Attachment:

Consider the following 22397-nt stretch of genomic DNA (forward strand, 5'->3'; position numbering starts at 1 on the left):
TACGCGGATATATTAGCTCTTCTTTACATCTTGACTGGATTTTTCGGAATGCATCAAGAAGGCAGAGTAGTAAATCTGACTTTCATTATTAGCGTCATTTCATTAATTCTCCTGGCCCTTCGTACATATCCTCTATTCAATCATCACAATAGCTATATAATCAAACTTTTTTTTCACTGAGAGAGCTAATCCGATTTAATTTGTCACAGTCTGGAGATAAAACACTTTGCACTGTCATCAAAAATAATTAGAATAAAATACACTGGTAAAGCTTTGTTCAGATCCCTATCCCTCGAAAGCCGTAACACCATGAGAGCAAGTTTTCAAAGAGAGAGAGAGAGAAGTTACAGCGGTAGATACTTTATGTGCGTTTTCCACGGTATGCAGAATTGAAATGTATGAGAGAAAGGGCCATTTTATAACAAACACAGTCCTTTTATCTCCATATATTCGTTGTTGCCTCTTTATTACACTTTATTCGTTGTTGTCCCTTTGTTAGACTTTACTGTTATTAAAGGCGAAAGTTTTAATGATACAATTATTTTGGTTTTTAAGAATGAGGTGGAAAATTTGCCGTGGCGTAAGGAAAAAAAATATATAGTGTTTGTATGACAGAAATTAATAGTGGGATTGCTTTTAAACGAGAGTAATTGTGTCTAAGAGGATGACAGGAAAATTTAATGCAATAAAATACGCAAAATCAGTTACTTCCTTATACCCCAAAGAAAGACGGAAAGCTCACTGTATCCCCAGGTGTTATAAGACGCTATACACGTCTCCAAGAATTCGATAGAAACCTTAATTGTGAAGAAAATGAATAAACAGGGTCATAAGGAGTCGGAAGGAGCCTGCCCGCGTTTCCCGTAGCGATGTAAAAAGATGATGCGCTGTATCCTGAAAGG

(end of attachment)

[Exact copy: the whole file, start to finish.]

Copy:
Consider the following 22397-nt stretch of genomic DNA (forward strand, 5'->3'; position numbering starts at 1 on the left):
TACGCGGATATATTAGCTCTTCTTTACATCTTGACTGGATTTTTCGGAATGCATCAAGAAGGCAGAGTAGTAAATCTGACTTTCATTATTAGCGTCATTTCATTAATTCTCCTGGCCCTTCGTACATATCCTCTATTCAATCATCACAATAGCTATATAATCAAACTTTTTTTTCACTGAGAGAGCTAATCCGATTTAATTTGTCACAGTCTGGAGATAAAACACTTTGCACTGTCATCAAAAATAATTAGAATAAAATACACTGGTAAAGCTTTGTTCAGATCCCTATCCCTCGAAAGCCGTAACACCATGAGAGCAAGTTTTCAAAGAGAGAGAGAGAGAAGTTACAGCGGTAGATACTTTATGTGCGTTTTCCACGGTATGCAGAATTGAAATGTATGAGAGAAAGGGCCATTTTATAACAAACACAGTCCTTTTATCTCCATATATTCGTTGTTGCCTCTTTATTACACTTTATTCGTTGTTGTCCCTTTGTTAGACTTTACTGTTATTAAAGGCGAAAGTTTTAATGATACAATTATTTTGGTTTTTAAGAATGAGGTGGAAAATTTGCCGTGGCGTAAGGAAAAAAAATATATAGTGTTTGTATGACAGAAATTAATAGTGGGATTGCTTTTAAACGAGAGTAATTGTGTCTAAGAGGATGACAGGAAAATTTAATGCAATAAAATACGCAAAATCAGTTACTTCCTTATACCCCAAAGAAAGACGGAAAGCTCACTGTATCCCCAGGTGTTATAAGACGCTATACACGTCTCCAAGAATTCGATAGAAACCTTAATTGTGAAGAAAATGAATAAACAGGGTCATAAGGAGTCGGAAGGAGCCTGCCCGCGTTTCCCGTAGCGATGTAAAAAGATGATGCGCTGTATCCTGAAAGG